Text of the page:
The term ‘soundproof’ is often used to describe acoustic treatments and is very misleading. It is not physically possible to provide a ‘soundproof’ curtain. The reduction of sound is controlled by the density of the barrier placed between the sound source and the receiver. Our curtains are, however, very effective at reducing sound from speech frequencies up to higher pitched sounds.
The first step is to determine whether you need a sound absorptive curtain to control reverberation, or one that will also reduce the transmission of sound. All of our single layer fabrics provide good absorption, but double or triple layer constructions, using heavy fabrics, are usually necessary where sound reduction is required.
Sound absorptive products, such as curtains or wall/ceiling absorbers will not reduce any direct sound between the source and receiver, they will only help to reduce the effects of reflections that would otherwise cause a muddled build up of sound within the space. Sound reduction is exactly that, although even the heaviest curtains, are restricted in this respect.
All of our fabrics offer good sound absorption, choice is therefore usually based on budget considerations and/or aesthetic appearance. Black wool serge is generally the least expensive. If velvet is being considered, then lining may be necessary if used over glazing, as this fabric is only faced on one side.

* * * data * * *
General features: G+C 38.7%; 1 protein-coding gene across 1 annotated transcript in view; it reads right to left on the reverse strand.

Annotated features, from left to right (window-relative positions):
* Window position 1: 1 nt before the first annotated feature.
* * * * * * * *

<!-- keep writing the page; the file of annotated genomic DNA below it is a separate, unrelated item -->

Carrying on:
This will depend on whether you are dividing a space or want to reduce sound transmission through windows. For the former we recommend either a double or triple layer construction using coloured wool serge or velvet velour facing fabric to each side, with the triple layer also using an inter-lining. For windows we recommend the use of either coloured wool serge or heavy velvet velour, lined with black wool serge.
This is expressed as a percentage ie. If we manufacture to 50% fullness, then the width of fabric used to make the curtain is 1.5 x the headed width or track length. 70% corresponds to x 1.7 x and 100% to x 2.
For most applications this is pretty straightforward, we just need to know the width of the curtain, which will be nominally the same as the track length and the height (or drop). For sound absorptive curtains this will usually be dictated by the wall area to be covered. With curtains that are dividing a space or covering a structural opening, this will again be just a straightforward width x height. Windows are a little different, as curtain size will depend on factors such as how much overlap you require to either side, the top and the bottom. The drawing below should help you provide us with the correct measurements.
This will depend on how the curtains are being hung and what type of track is to be used. Examples of the various headings offered can be found here. It should, however, be noted that we cannot provide domestic style pleating due to the heavier nature of the fabrics used. Our domestic curtains are provided with a Rufflette tape heading as per standard domestic curtains.
For most domestic applications the Silent Gliss 1280 track is the neatest and most economical solution. With particularly large or heavy curtains it is best to call us for advice.
We can supply both of the above but care needs to be taken to ensure that the correct track is selected for the curtain weight. Please call for advice.
We can arrange installation through our own sub-contractors or through partner companies, although for most domestic jobs we suggest that self installation is both easy and economic, as we provide full details and guide you through the process.
We do not supply curtains from stock. All of our curtains are tailor made to meet your specific requirements, with despatch usually around three weeks after receipt of order.
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